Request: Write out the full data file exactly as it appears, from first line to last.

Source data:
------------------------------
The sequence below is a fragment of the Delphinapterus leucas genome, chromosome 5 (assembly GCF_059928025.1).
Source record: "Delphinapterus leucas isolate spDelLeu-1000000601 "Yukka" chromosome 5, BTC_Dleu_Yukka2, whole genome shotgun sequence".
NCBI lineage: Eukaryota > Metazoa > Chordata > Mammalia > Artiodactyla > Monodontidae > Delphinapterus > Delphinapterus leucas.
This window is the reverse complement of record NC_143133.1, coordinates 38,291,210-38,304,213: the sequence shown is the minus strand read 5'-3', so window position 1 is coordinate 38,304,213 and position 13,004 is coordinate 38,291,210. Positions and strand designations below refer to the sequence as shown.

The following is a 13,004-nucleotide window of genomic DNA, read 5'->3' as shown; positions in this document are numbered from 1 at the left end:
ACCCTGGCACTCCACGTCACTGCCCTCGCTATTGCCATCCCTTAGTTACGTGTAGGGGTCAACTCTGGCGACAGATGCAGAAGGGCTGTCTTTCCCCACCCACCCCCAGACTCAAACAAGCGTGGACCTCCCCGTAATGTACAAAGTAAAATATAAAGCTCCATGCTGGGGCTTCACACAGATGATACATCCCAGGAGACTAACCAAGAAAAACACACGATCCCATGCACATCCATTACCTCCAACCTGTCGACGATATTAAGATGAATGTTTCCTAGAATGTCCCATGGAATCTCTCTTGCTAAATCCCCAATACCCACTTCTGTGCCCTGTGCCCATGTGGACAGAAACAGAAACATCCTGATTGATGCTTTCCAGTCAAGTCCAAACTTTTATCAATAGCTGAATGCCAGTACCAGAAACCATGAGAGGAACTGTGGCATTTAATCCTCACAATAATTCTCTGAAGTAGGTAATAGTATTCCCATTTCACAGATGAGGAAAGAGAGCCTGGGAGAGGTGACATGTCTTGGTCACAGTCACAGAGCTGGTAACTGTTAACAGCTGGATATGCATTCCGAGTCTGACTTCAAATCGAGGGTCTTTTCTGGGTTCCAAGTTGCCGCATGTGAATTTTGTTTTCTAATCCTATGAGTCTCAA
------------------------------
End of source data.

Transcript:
The sequence below is a fragment of the Delphinapterus leucas genome, chromosome 5 (assembly GCF_059928025.1).
Source record: "Delphinapterus leucas isolate spDelLeu-1000000601 "Yukka" chromosome 5, BTC_Dleu_Yukka2, whole genome shotgun sequence".
NCBI lineage: Eukaryota > Metazoa > Chordata > Mammalia > Artiodactyla > Monodontidae > Delphinapterus > Delphinapterus leucas.
This window is the reverse complement of record NC_143133.1, coordinates 38,291,210-38,304,213: the sequence shown is the minus strand read 5'-3', so window position 1 is coordinate 38,304,213 and position 13,004 is coordinate 38,291,210. Positions and strand designations below refer to the sequence as shown.

The following is a 13,004-nucleotide window of genomic DNA, read 5'->3' as shown; positions in this document are numbered from 1 at the left end:
ACCCTGGCACTCCACGTCACTGCCCTCGCTATTGCCATCCCTTAGTTACGTGTAGGGGTCAACTCTGGCGACAGATGCAGAAGGGCTGTCTTTCCCCACCCACCCCCAGACTCAAACAAGCGTGGACCTCCCCGTAATGTACAAAGTAAAATATAAAGCTCCATGCTGGGGCTTCACACAGATGATACATCCCAGGAGACTAACCAAGAAAAACACACGATCCCATGCACATCCATTACCTCCAACCTGTCGACGATATTAAGATGAATGTTTCCTAGAATGTCCCATGGAATCTCTCTTGCTAAATCCCCAATACCCACTTCTGTGCCCTGTGCCCATGTGGACAGAAACAGAAACATCCTGATTGATGCTTTCCAGTCAAGTCCAAACTTTTATCAATAGCTGAATGCCAGTACCAGAAACCATGAGAGGAACTGTGGCATTTAATCCTCACAATAATTCTCTGAAGTAGGTAATAGTATTCCCATTTCACAGATGAGGAAAGAGAGCCTGGGAGAGGTGACATGTCTTGGTCACAGTCACAGAGCTGGTAACTGTTAACAGCTGGATATGCATTCCGAGTCTGACTTCAAATCGAGGGTCTTTTCTGGGTTCCAAGTTGCCGCATGTGAATTTTGTTTTCTAATCCTATGAGTCTCAA